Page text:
THE CHRISTMAS pageant at our church would not be out of place on Broadway. In addition to the basic cast of Mary, Joseph and the kings, there are the Heavenly Host (14 strong), 10 shepherds with 2 real lambs, 4 trumpeters, 5 tumblers, 40 angels (half pink, half blue), 3 innkeepers, 8 pages, an archangel, a narrator, assorted sound and lighting technicians and a donkey. It is directed, as it has been for the past 20 years, by Janet Walker.
On the day before the pageant, I took my daughter (a blue angel) to the dress rehearsal and stayed to watch.
It started out fine. Gabriel appeared on cue and gave the news to a suitably beatific fifth-grade Mary. Then the lights in the church were dimmed and from the balcony, illuminated by a spotlight, the Heavenly Host began to sing:
"Lo, how a rose e'er blooo. . . EEEEEEEEEEK!!!!"
The organist stopped playing and Mrs. Walker called up: "What is it girls?"
One of the less panicked ones reported: "There's a rat up here."
Mrs. Walker was skeptical: "Impossible. Maybe a mouse but certainly not a rat." After asking if they'd never seen a mouse before, she told them to get back to work. They took it from the top.
Then the narrator set the stage:
"And it came to pass in those days that there went out a decree from Caesar Augustus that all the world should be taxed."
He was smooth until he got to the route taken by Joseph and his espoused wife:
"And Joseph also went up from Galilee, unto the City of Nazareth. . . No. It's 'into' the City of Nazareth, or is it 'out of'?"
Mrs. Walker slowly went through the sequence: up from Galilee, out of the City of Nazareth, into Judea, and unto the City of David.
After the narrator got that straight, Joseph with Mary perched tentatively on the donkey, came down the aisle and heard "no room" from three diminutive innkeepers. Between the first and second rejections, the donkey suddenly lurched forward, unseating Mary who proceeded on foot.
The shepherds appeared, received good tidings of great joy from Gabriel and, as the narrator said: "And suddenly there was with the angel a multitude of the heavenly host . . . ," 40 angels with tinsel halos streamed down the aisle, flapping their arms. They divided into two groups at the transept and, still flapping their arms, ran around in large circles.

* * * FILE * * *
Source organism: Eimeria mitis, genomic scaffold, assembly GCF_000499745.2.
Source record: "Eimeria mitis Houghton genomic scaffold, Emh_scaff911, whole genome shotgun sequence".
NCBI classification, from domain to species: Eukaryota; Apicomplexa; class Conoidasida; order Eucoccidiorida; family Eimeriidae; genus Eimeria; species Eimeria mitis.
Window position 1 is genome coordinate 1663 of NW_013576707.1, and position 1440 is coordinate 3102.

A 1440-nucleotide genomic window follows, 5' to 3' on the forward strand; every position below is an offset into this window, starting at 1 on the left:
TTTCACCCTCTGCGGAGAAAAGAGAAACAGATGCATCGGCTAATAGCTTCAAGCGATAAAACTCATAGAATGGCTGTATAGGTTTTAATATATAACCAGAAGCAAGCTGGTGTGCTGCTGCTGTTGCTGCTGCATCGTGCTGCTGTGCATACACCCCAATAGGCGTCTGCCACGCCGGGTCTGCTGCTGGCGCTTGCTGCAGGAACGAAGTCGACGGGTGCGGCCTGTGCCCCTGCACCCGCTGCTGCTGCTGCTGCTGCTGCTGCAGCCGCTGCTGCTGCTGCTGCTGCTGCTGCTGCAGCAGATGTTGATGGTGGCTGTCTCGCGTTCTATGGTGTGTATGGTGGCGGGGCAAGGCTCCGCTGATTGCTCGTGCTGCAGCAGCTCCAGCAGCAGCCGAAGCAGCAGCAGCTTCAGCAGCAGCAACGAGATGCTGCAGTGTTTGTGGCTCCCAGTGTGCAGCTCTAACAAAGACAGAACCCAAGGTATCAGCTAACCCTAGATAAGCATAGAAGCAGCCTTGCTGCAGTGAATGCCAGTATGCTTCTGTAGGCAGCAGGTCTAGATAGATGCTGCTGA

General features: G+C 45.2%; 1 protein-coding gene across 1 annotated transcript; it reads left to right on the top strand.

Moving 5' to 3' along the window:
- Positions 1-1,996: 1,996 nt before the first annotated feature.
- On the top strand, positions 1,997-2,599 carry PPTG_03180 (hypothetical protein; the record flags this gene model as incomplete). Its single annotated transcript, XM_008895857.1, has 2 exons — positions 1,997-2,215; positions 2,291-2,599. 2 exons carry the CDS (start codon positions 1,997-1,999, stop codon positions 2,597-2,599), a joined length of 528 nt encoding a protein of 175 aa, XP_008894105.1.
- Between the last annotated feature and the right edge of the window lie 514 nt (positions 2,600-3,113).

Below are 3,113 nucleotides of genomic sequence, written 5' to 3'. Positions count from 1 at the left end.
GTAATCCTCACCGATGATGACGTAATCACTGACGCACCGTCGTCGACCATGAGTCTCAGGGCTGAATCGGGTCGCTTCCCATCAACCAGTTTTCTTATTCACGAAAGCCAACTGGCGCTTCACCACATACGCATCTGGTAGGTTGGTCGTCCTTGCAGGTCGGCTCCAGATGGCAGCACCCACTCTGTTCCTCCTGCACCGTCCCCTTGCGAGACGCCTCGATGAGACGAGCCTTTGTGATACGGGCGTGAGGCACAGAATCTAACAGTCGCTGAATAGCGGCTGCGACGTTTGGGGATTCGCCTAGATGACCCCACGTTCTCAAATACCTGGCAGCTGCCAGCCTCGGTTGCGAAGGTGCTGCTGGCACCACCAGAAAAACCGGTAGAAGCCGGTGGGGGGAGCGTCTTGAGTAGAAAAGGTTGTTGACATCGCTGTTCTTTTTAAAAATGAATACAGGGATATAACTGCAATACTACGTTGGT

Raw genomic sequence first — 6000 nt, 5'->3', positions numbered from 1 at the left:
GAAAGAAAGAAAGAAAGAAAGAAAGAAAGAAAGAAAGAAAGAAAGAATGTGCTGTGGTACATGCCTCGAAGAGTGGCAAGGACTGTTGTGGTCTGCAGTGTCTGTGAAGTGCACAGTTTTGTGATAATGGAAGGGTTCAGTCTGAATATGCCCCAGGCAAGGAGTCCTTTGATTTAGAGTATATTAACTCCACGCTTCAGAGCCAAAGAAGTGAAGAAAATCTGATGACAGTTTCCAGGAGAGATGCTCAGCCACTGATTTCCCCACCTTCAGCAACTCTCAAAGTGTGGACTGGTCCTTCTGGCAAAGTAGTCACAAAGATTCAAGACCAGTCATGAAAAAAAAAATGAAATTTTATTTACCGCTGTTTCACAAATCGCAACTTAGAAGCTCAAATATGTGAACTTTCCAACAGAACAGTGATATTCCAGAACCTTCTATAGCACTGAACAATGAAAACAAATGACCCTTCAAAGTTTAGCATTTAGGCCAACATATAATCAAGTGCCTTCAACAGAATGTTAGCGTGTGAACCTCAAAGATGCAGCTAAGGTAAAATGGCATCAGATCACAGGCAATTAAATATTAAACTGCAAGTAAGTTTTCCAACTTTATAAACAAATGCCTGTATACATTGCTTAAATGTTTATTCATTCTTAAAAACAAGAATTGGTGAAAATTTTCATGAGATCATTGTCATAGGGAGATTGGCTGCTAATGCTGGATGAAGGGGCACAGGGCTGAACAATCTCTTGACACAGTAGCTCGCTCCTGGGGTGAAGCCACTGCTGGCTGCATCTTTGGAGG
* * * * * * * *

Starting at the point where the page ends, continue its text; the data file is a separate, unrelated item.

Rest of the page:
One of the smallest angels waved at her mother sitting in the front pew and flashed a big smile. The smile quickly disappeared as the girl, looking at her mother instead of where she was going, tripped and did a nose dive onto the stone floor. Everyone stopped as Mrs. Walker and the girl's mother sped to comfort her. In a few minutes the rehearsal continued, with one angel temporarily sidelined.
The angels took their places on the stage and the head shepherd said to his colleagues: "Let us now go unto Bethlehem and see this thing which is come to pass." When Mrs. Walker corrected him ("It's 'Let us now go even unto Bethlehem' ") the shepherd, who was obviously overqualified for the role, asked: "What does the 'even' add?" Mrs. Walker didn't know but asked that, out of deference to Luke, it be retained.
The tumblers came and went and it was time for the three kings. Each one, with two pages holding his long cape, walked majestically down the aisle, a directional mike picking up his solo. One page dropped his corner of the cape and each time he bent down to grab it, the king stepped forward and the cape would flip out of reach. The page's frustration grew until he finally dived for the cape and landed on it, stopping his sire in his tracks.
The kings, shepherds and angels all sang a few carols and, with the trumpeters raising their tin foil-covered cardboard trumpets to their mouths, everyone receded to "Hark the Herald Angels Sing" and the rehearsal was over.
The pageant itself started at 5 p.m. the next day. The mice stayed away from the balcony. The narrator took Joseph and Mary up from, out of, into and unto all the right places. There were no fallen angels. Probably making a statement, the head shepherd said: "Let even us now go unto Bethlehem" but no one seemed to notice. The donkey behaved. The solos were clean and clear and the pages held tight to their capes.
Mrs. Walker was smiling as everything fell into place.
It is the season for miracles.
Mr. Trowbridge is an attorney.